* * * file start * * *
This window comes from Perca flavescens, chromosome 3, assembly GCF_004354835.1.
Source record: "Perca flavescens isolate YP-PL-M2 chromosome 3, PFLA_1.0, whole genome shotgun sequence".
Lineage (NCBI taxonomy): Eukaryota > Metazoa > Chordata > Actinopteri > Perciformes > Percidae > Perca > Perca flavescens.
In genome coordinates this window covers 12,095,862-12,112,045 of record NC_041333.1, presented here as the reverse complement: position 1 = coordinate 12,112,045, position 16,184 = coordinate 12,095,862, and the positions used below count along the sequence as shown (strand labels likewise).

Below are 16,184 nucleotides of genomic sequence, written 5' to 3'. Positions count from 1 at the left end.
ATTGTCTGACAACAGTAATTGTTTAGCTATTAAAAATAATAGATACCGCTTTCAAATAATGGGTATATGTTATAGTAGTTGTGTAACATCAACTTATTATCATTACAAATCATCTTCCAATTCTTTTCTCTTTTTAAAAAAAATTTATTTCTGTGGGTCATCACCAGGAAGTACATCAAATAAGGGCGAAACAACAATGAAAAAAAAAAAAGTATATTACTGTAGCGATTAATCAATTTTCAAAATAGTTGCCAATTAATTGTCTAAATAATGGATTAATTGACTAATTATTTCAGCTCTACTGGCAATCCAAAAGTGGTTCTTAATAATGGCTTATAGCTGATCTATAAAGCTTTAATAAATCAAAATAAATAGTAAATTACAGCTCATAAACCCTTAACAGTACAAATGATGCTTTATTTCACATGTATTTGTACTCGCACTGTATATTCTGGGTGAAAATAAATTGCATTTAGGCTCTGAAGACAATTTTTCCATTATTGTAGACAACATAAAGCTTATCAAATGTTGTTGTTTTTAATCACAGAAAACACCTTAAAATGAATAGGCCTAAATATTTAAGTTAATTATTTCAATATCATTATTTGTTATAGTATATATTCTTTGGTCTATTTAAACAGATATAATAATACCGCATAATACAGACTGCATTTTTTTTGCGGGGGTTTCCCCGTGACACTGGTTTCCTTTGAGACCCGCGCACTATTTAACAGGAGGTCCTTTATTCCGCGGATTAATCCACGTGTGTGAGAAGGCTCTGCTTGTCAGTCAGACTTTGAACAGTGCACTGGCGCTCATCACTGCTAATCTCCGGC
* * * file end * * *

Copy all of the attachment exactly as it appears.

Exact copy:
This window comes from Perca flavescens, chromosome 3, assembly GCF_004354835.1.
Source record: "Perca flavescens isolate YP-PL-M2 chromosome 3, PFLA_1.0, whole genome shotgun sequence".
Lineage (NCBI taxonomy): Eukaryota > Metazoa > Chordata > Actinopteri > Perciformes > Percidae > Perca > Perca flavescens.
In genome coordinates this window covers 12,095,862-12,112,045 of record NC_041333.1, presented here as the reverse complement: position 1 = coordinate 12,112,045, position 16,184 = coordinate 12,095,862, and the positions used below count along the sequence as shown (strand labels likewise).

Below are 16,184 nucleotides of genomic sequence, written 5' to 3'. Positions count from 1 at the left end.
ATTGTCTGACAACAGTAATTGTTTAGCTATTAAAAATAATAGATACCGCTTTCAAATAATGGGTATATGTTATAGTAGTTGTGTAACATCAACTTATTATCATTACAAATCATCTTCCAATTCTTTTCTCTTTTTAAAAAAAATTTATTTCTGTGGGTCATCACCAGGAAGTACATCAAATAAGGGCGAAACAACAATGAAAAAAAAAAAAGTATATTACTGTAGCGATTAATCAATTTTCAAAATAGTTGCCAATTAATTGTCTAAATAATGGATTAATTGACTAATTATTTCAGCTCTACTGGCAATCCAAAAGTGGTTCTTAATAATGGCTTATAGCTGATCTATAAAGCTTTAATAAATCAAAATAAATAGTAAATTACAGCTCATAAACCCTTAACAGTACAAATGATGCTTTATTTCACATGTATTTGTACTCGCACTGTATATTCTGGGTGAAAATAAATTGCATTTAGGCTCTGAAGACAATTTTTCCATTATTGTAGACAACATAAAGCTTATCAAATGTTGTTGTTTTTAATCACAGAAAACACCTTAAAATGAATAGGCCTAAATATTTAAGTTAATTATTTCAATATCATTATTTGTTATAGTATATATTCTTTGGTCTATTTAAACAGATATAATAATACCGCATAATACAGACTGCATTTTTTTTGCGGGGGTTTCCCCGTGACACTGGTTTCCTTTGAGACCCGCGCACTATTTAACAGGAGGTCCTTTATTCCGCGGATTAATCCACGTGTGTGAGAAGGCTCTGCTTGTCAGTCAGACTTTGAACAGTGCACTGGCGCTCATCACTGCTAATCTCCGGC